Inspired by the sensory turn in the humanities, anthropologists have coined the term ‘an anthropology of the senses’ to describe the study of the perceptual construction and output of bodily sensations and sense-modalities (cf. Howes 2006; Nichter 2008). Starting from the premise that different cultures and social settings configure, elaborate and extend the senses in different directions, key proponents have argued for a greater empirical and analytical attention to the cultural embeddedness and socio-biological basis of bodily perception and experience. This follows a rethinking of a series of theoretical (cf. Hinton et al. 2008; Ingold 2011) and methodological commitments in anthropology (cf. Pink 2009; Stoller 2004) that also holds relevance for anthropological studies of health and illness, which is the focus of this special issue on sensations, symptoms and healthcare seeking.
Rikke Sand Andersen, Mark Nichter and Mette Bech Risør
Lisen Dellenborg and Margret Lepp
This article describes the development of ethnographic drama in an action research project involving healthcare professionals in a Swedish medical ward. Ethnographic drama is the result of collaboration between anthropology and drama. As a method, it is suited to illuminating, addressing and studying professional relationships and organisational cultures. It can help healthcare professionals cope with inter-professional conflicts, which have been shown to have serious implications for individual well-being, organisational culture, quality of care and patient safety. Ethnographic drama emerges out of participants’ own experiences and offers them a chance to learn about the unspoken and embodied aspects of their working situation. In the project, ethnographic drama gave participants insight into the impact that structures might have on their actions in everyday encounters on the ward.
Abigail Baim-Lance and Cecilia Vindrola-Padros
Academic funding bodies are increasingly measuring research impact using accountability and reward assessments. Scholars have argued that frameworks attempting to measure the use-value of knowledge production could end up influencing the selection of research topics, limiting research agendas, and privileging linear over complex research designs. Our article responds to these concerns by calling upon insights from anthropology to reconceptualise impact. We argue that, to conduct socially beneficial studies, impact needs to be turned from a product to an inclusive process of engagement. Anthropology's epistemologically and methodologically rich tradition of ethnography offers a particularly apposite set of tools to achieve this goal. We present three concrete examples of how we have used ethnography to impact on the work we carry out, particularly in shaping multidisciplinary team-based research approaches.
Human (in)security on an Amazonian frontier
Marc Brightman and Vanessa Grotti
English abstract: Focusing on the region surrounding the Maroni River, which forms the border between Suriname and French Guiana, we examine how relations between different state and non-state social groups are articulated in terms of security. The region is characterised by multiple “borders” and frontiers of various kinds, the state boundary having the features of an interface or contact zone. Several key collectivities meet in this border zone: native Amazonians, tribal Maroon peoples, migrant Brazilian gold prospectors, and metropolitan French state functionaries. We explore the relationships between these different sets of actors and describe how their mutual encounters center on discourses of human and state security, thus challenging the commonly held view of the region as a stateless zone and showing that the “human security” of citizens from the perspective of the state may compete with locally salient ideas or ex- periences of well-being.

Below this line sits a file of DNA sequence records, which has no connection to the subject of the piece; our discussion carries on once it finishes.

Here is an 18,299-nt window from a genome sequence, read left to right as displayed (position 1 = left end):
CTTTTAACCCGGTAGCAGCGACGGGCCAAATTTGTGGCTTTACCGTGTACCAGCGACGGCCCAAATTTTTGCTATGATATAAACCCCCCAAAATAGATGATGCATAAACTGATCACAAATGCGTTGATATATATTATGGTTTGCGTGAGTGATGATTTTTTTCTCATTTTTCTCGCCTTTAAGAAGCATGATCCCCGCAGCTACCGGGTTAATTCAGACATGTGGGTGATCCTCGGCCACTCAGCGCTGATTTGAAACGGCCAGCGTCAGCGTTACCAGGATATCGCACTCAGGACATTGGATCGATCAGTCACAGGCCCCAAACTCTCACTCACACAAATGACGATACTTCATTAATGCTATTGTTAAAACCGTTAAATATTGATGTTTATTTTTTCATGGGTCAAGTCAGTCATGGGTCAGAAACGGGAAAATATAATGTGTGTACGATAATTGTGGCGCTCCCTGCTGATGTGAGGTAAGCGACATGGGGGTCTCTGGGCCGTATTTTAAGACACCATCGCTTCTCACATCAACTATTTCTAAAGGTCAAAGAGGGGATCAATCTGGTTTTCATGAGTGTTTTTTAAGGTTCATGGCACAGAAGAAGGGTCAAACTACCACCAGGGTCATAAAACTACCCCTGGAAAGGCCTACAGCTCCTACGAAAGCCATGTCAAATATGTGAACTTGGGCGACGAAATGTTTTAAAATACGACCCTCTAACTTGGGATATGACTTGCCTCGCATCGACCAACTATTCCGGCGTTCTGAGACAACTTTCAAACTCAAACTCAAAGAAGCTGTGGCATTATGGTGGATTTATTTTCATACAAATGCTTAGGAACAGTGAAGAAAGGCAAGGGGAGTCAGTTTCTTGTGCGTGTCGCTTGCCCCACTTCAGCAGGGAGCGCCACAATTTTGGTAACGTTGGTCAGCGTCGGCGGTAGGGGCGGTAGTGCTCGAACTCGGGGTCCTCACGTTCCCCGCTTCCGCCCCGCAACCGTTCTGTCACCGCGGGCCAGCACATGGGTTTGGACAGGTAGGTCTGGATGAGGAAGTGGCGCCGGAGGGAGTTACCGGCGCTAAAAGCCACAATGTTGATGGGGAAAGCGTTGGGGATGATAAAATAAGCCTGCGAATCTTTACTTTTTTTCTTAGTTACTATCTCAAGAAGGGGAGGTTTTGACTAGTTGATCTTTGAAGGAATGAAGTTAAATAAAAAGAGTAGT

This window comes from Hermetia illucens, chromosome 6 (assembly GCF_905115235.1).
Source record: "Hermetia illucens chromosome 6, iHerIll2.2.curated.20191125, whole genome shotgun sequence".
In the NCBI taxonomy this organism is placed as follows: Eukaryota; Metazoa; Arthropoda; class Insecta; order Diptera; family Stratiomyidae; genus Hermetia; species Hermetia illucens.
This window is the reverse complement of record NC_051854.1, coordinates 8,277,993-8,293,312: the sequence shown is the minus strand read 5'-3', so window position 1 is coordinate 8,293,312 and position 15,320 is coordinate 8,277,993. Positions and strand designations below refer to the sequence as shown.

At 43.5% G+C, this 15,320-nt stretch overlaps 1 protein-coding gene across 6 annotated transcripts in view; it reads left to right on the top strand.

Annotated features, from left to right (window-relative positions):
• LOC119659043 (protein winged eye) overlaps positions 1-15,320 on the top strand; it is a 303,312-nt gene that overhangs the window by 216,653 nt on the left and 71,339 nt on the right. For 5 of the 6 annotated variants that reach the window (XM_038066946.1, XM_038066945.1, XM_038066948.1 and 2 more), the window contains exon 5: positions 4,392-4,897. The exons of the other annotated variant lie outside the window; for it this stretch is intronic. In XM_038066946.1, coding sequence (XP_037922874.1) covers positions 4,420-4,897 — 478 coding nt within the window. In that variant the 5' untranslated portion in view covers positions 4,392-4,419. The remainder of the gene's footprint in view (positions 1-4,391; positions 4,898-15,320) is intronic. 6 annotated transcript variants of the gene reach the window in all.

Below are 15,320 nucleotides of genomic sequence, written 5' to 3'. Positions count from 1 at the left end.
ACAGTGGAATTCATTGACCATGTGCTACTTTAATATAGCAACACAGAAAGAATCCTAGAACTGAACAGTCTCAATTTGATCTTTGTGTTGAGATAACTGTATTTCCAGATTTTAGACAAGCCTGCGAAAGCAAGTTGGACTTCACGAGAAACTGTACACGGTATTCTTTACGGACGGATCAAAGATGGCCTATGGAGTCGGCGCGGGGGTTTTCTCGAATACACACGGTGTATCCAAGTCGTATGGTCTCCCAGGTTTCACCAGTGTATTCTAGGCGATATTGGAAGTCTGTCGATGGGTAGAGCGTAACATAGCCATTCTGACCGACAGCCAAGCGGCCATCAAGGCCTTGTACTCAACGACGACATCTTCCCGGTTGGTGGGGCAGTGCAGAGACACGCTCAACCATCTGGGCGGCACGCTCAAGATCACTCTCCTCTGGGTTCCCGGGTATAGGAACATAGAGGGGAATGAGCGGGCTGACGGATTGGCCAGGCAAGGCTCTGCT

Spanish abstract: El artículo examina cómo se articulan las relaciones en términos de seguridad entre grupos estatales y no estatales en la región que rodea el Río Maroni (frontera entre la Guyana francesa y Surinam). La región se caracteriza por múltiples “límites” y tipos de fronteras, teniendo así la frontera Estatal características de una zona de contacto o de una interfaz. Importantes comunidades se encuentran en esta zona de frontera: Nativos del Amazonas, comunidades tribales del Maroni, buscadores de oro brasileños y funcionarios estatales franceses. Los autores exploran las relaciones entre estas diferentes redes de actores, y describen la manera en que sus mutuos encuentros se centran en discursos de seguridad humana y del Estado, desafiando así, el tradicional enfoque que sostiene la región como una zona sin Estado y mostrando que la “seguridad humana” desde la perspectiva del Estado puede competir con importantes ideas locales o con experiencias de bienestar.
French abstract: En se concentrant sur la région entourant le fleuve Maroni, qui forme la frontière entre le Suriname et la Guyane française, nous examinons comment les relations entre les différents groupes sociaux étatiques et non-étatiques sont articulées en termes de sécurité. La région est caractérisée par de multiples «frontières» et les frontières de toutes sortes, la frontière de l'État ayant les caractéristiques d'une interface ou zone de contact. De nombreuses et importantes collectivités se rencontrent dans cette zone frontalière: Indigènes d'Amazonie, la communauté tribale Maroon, les migrants brésiliens à la recherche de l'or et les fonctionnaires d'Etat de la France métropolitaine. Nous explorons les relations entre ces différents groupes d'acteurs, et décrivons la manière dont leurs rencontres mutuelles sont centrées sur les discours relatifs à la sécurité humaine et l'État, remettant ainsi en cause l'idée communément admise de la région en tant zone apatride et montrant par la même que la «sécurité humaine» des citoyens perçue du point de vue de l'État peut rivaliser avec des idées saillantes au niveau local ou des expériences relatives au bien-être.